Rundu CEO woes continue
15 November 2019 | Government
This was after urban and rural development minister Peya Mushelenga approved the recommendation that Haihambo be appointed as CEO. Council spokesperson Benjamin Makayi said Haihambo had rejected their offer as it constitutes only 25% of what he was remunerated by his former employer.
Haihambo was formerly employed by the Namibia Statistic Agency (NSA) as the acting statistician-general.
He is also a former deputy CEO for operations at the Millennium Challenge Account Namibia (MCA-Namibia).
“Haihambo was put through the normal recruitment process and was given an offer, but he rejected the offer, as it was way too low for his consideration,” Makayi said in a written response to Namibian Sun.
“The recruitment process regained traction over the past few months, but it still remains difficult to attract a pool of suitably qualified candidates to take up positions in the town council, especially at management level, let alone that of the CEO.”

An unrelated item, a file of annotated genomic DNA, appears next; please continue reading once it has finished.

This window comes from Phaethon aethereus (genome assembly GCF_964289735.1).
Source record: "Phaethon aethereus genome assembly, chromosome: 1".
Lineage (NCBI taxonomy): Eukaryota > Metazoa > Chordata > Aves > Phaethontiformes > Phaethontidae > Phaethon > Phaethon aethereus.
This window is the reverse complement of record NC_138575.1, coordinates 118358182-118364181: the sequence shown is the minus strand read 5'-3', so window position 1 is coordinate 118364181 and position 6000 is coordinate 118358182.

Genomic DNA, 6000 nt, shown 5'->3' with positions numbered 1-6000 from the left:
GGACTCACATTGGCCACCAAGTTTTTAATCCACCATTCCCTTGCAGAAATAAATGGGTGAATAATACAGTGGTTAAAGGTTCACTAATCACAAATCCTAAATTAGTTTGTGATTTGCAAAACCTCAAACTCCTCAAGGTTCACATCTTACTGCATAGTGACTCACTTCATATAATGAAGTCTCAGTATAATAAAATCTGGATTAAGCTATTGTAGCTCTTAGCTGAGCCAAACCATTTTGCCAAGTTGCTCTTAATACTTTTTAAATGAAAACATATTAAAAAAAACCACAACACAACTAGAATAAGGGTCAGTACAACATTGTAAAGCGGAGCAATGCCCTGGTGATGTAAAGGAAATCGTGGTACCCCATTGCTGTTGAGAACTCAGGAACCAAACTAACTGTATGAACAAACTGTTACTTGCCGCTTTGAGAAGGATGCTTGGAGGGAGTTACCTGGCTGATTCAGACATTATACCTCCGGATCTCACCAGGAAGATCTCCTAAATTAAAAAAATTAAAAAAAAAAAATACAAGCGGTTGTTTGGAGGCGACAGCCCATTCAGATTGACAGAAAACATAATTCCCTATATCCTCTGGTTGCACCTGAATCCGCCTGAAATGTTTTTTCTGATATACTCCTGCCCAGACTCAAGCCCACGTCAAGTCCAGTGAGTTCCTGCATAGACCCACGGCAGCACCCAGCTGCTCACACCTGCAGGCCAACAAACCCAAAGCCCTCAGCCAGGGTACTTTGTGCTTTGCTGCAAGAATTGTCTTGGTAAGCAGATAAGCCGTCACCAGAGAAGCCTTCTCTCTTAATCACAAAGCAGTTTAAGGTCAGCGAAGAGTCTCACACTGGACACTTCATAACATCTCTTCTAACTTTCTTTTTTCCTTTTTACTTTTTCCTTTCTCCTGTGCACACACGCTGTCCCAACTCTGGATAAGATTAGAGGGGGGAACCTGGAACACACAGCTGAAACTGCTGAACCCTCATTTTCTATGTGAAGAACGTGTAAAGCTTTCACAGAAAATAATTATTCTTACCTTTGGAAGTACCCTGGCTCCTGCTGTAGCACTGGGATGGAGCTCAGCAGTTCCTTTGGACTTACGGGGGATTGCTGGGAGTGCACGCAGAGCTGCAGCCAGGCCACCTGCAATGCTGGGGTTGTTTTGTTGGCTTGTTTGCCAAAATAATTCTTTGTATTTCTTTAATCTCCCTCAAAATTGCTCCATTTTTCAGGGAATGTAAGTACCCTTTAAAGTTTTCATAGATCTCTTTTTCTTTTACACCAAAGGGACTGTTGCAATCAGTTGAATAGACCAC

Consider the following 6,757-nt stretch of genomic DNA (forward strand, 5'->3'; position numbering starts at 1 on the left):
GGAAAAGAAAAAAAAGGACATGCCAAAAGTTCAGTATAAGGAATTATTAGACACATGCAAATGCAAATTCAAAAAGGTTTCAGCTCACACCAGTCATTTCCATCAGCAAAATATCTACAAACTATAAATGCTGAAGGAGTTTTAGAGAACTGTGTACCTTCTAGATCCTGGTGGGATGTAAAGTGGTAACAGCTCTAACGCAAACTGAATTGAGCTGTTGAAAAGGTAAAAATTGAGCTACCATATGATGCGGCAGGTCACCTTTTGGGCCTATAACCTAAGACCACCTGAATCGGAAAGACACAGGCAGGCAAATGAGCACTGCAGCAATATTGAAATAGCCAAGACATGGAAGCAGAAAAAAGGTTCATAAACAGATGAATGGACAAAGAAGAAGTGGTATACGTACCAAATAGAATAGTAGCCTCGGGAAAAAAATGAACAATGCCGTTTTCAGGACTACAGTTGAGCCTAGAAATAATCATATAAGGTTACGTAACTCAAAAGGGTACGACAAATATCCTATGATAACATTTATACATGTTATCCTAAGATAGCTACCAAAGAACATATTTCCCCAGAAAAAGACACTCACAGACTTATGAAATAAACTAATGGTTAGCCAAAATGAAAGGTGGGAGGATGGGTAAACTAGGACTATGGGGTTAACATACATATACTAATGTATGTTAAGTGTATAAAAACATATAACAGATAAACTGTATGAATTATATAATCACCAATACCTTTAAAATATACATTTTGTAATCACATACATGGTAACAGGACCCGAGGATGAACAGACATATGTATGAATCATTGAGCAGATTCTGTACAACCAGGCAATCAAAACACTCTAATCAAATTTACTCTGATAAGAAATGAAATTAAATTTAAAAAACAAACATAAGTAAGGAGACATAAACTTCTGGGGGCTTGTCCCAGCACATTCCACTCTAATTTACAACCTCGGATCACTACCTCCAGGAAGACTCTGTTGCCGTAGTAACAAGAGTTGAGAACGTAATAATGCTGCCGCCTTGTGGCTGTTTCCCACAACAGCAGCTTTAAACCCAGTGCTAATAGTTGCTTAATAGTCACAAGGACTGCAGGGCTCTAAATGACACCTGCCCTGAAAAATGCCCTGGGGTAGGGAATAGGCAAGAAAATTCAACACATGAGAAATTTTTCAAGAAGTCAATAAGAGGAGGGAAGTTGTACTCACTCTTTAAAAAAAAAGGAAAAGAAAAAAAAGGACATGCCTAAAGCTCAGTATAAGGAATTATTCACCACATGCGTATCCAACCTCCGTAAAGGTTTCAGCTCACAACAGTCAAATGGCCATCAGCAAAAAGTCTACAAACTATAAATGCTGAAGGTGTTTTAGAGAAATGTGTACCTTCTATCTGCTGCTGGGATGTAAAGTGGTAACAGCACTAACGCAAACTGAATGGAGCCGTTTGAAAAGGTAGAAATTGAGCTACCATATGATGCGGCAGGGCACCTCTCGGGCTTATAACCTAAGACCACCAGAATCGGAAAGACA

Makayi explained the offer to Haihambo was in line with the local authority remuneration system.
He added an acting CEO arrangement is in place at the local authority. “Our uncompetitive remuneration levels continue to be a challenge. However, the remuneration levels are established within the local authorities system, over which we do not have control.
We have an acting arrangement in place, so as not to leave an administrative leadership vacuum, but we are relentlessly reviewing the situation to determine what is best for the Rundu town council under the circumstances, moving forward,” Makayi said.
The council has been without a substantive CEO since the departure of Romanus Haironga, whose contract expired in July last year.
Haironga had been at the helm of the council since 2007, but fell out of favour with councillors and was placed on suspension for most of his last year in office.
However, no formal charges were brought against him.
Haihambo is no stranger to the council, as he served as the acting CEO for more than 10 months, before his sudden resignation in May.
Haihambo resigned two months before his six-month extended contract ended, due to the infighting amongst the five Swapo councillors in the council, a situation which saw the local authority having to operate without a complete management committee, which made his job difficult.
Among the 19 people who applied for the position last year, Haihambo was the only shortlisted candidate.
Meanwhile, the council owes over N$76 million to NamWater.
It has been placed on a prepaid water system, meaning it pays before the town receives water from NamWater.